Dear Reader: A Novel (Paperback)
This title is a nonreturnable book, so please make sure it is the right one!
A special teacher can change the way you think or read, a first love can affect the ways we move through adulthood, and fiction can alter how we view the world around us. Dear Reader is both playful and intense, sure to satisfy Brontë enthusiasts of all ages and modern bookish types!— Johanna
“Imaginative, exhilarating, genre-bending, and one of the best YA novels of the year.” —BookRiot
“An audacious tale. Like much classic literature and like growing up, reading this immersive novel is all about the experience.” —The Horn Book
An IndieNext Pick!
Gilmore Girls meets Wuthering Heights in Mary O'Connell's Dear Reader, a whip-smart, poignant, modern-day take on Emily Brontë’s classic novel.
For seventeen-year-old Flannery Fields, the only respite from the plaid-skirted mean girls at Sacred Heart High School is her beloved teacher Miss Sweeney’s AP English class. But when Miss Sweeney doesn't show up to teach Flannery's favorite book, Wuthering Heights, leaving behind her purse, Flannery knows something is wrong.
The police are called, and Flannery gives them everything—except Miss Sweeney's copy of Wuthering Heights. This she holds onto. And good thing she does, because when she opens it, it has somehow transformed into Miss Sweeney's real-time diary. It seems Miss Sweeney is in New York City—and she's in trouble.
So Flannery does something very unFlannery-like: she skips school and sets out for Manhattan, with the book as her guide. But as soon as she arrives, she meets a boy named Heath. Heath is British, on a gap year, incredibly smart—yet he's never heard of Albert Einstein or Anne Frank. In fact, Flannery can't help thinking that he seems to have stepped from the pages of Brontë's novel. Could it be that Flannery is spending this topsy-turvy day with her ultimate fictional romantic hero, Heathcliff, reborn in the twenty-first century?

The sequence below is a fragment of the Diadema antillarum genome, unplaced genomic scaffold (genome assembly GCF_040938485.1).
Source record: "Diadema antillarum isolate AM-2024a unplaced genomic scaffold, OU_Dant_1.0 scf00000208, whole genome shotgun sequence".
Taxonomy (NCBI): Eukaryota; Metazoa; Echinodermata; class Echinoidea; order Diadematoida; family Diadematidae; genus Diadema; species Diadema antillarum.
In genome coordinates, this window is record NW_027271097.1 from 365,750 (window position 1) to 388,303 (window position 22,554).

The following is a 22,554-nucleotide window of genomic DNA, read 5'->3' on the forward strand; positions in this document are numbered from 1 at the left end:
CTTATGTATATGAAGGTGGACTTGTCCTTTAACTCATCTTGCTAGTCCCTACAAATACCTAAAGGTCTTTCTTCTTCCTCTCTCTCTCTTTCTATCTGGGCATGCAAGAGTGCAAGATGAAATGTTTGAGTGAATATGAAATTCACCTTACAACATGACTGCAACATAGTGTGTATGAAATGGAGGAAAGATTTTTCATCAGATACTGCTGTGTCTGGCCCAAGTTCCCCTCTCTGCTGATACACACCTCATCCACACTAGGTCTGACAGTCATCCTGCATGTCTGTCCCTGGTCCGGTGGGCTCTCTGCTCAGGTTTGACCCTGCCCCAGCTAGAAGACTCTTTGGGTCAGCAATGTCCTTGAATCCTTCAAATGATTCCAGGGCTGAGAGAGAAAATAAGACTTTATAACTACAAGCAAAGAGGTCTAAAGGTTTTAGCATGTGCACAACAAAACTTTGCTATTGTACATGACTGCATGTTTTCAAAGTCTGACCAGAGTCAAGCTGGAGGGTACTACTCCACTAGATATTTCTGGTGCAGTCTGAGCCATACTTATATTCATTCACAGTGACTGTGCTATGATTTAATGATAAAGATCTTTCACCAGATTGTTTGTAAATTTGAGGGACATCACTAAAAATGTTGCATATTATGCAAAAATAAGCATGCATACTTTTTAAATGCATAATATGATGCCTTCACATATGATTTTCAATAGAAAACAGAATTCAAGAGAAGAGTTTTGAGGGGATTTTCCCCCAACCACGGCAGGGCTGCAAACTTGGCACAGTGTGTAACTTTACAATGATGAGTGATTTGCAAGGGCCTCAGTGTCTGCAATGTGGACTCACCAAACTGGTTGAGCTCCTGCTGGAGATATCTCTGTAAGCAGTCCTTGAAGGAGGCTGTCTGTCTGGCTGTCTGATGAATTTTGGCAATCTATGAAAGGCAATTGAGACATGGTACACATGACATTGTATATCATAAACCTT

About the Author
MARY O'CONNELL is a graduate of the Iowa Writer's Workshop and the author of the short story collection, Living With Saints, and the YA novel, The Sharp Time. Her short fiction and essays have appeared in several literary magazines, and she is the recipient of a James Michener Fellowship and a Chicago Tribune Nelson Algren Award. She lives with her husband and her three children in Lawrence, Kansas.
An IndieNext Pick!
“Audacious. Like much classic literature and like growing up, reading this immersive novel is all about the experience. Bookish readers will be entranced—and perhaps inspired to seek out the source text.” —The Horn Book
“Dear Reader is so real, even the magic of books is literal. It’s imaginative and exhilarating and genre-bending and one of the best YA novels of the year.” —Book Riot
“Illuminates the complex chaos of life and love, demonstrating that seemingly inconsequential choices and people can have lingering effects. The use of Wuthering Heights intensifies the impact of Flannery and Miss Sweeney's corresponding journeys; even readers who haven't read the classic will find significance in the parallels." —Publishers Weekly
“I loved Dear Reader—the wild romance of it, the joy in the language, and the celebration of the imagination that the whole book is. It’s like a book dipped in love, and I can’t think of another quite like it.“ —Alison Umminger, author of American Girls
“Dear Reader breaks the YA genre wide open. Captivating, intelligent, and the most exquisitely written of this year or any year.” —Wendy Lawless, New York Times bestselling author of Chanel Bonfire
“Imaginative, fresh, and sometimes wickedly funny, and a book with real compassion at its core. I loved everything about it.” —Laura Moriarty, New York Times bestselling author of The Chaperone
“In a world of Apple stores and texts, can literature still be a guide to life? Mary O’Connell’s Dear Reader sends its heroine, Flannery Fields, on a daring mission to find out. Armed with a dog-eared copy of Wuthering Heights and O’Connell’s intoxicating, funny, and genre-bending prose, she discovers that reading remains the key to understanding the human heart, even in modern day New York. And readers of this novel will discover an unforgettable testament to the power of imagination, friendship, and our enduring capacity for self-discovery.” —Whitney Terrell, author of The Good Lieutenant
“I am broken-hearted that these characters aren't my real-life friends.” —Katrina Leno, author of The Lost & Found